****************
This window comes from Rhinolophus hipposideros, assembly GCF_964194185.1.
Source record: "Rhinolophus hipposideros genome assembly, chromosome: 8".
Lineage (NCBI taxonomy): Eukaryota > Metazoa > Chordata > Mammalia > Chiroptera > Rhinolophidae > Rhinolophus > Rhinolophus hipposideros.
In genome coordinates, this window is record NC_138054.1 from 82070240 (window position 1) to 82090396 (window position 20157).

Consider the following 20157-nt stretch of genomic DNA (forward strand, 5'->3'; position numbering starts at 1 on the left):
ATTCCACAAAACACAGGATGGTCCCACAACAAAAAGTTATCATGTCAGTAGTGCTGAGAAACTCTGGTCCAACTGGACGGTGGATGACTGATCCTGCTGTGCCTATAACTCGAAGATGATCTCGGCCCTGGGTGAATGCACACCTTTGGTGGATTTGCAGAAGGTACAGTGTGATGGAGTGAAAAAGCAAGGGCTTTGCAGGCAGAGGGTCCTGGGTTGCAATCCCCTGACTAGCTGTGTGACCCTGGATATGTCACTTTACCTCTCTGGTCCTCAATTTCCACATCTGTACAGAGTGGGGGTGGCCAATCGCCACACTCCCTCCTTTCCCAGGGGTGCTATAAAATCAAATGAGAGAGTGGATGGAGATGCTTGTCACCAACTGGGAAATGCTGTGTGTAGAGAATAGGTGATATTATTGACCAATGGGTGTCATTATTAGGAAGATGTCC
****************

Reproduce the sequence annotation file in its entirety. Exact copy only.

This window comes from Rhinolophus hipposideros, assembly GCF_964194185.1.
Source record: "Rhinolophus hipposideros genome assembly, chromosome: 8".
Lineage (NCBI taxonomy): Eukaryota > Metazoa > Chordata > Mammalia > Chiroptera > Rhinolophidae > Rhinolophus > Rhinolophus hipposideros.
In genome coordinates, this window is record NC_138054.1 from 82070240 (window position 1) to 82090396 (window position 20157).

Consider the following 20157-nt stretch of genomic DNA (forward strand, 5'->3'; position numbering starts at 1 on the left):
ATTCCACAAAACACAGGATGGTCCCACAACAAAAAGTTATCATGTCAGTAGTGCTGAGAAACTCTGGTCCAACTGGACGGTGGATGACTGATCCTGCTGTGCCTATAACTCGAAGATGATCTCGGCCCTGGGTGAATGCACACCTTTGGTGGATTTGCAGAAGGTACAGTGTGATGGAGTGAAAAAGCAAGGGCTTTGCAGGCAGAGGGTCCTGGGTTGCAATCCCCTGACTAGCTGTGTGACCCTGGATATGTCACTTTACCTCTCTGGTCCTCAATTTCCACATCTGTACAGAGTGGGGGTGGCCAATCGCCACACTCCCTCCTTTCCCAGGGGTGCTATAAAATCAAATGAGAGAGTGGATGGAGATGCTTGTCACCAACTGGGAAATGCTGTGTGTAGAGAATAGGTGATATTATTGACCAATGGGTGTCATTATTAGGAAGATGTCC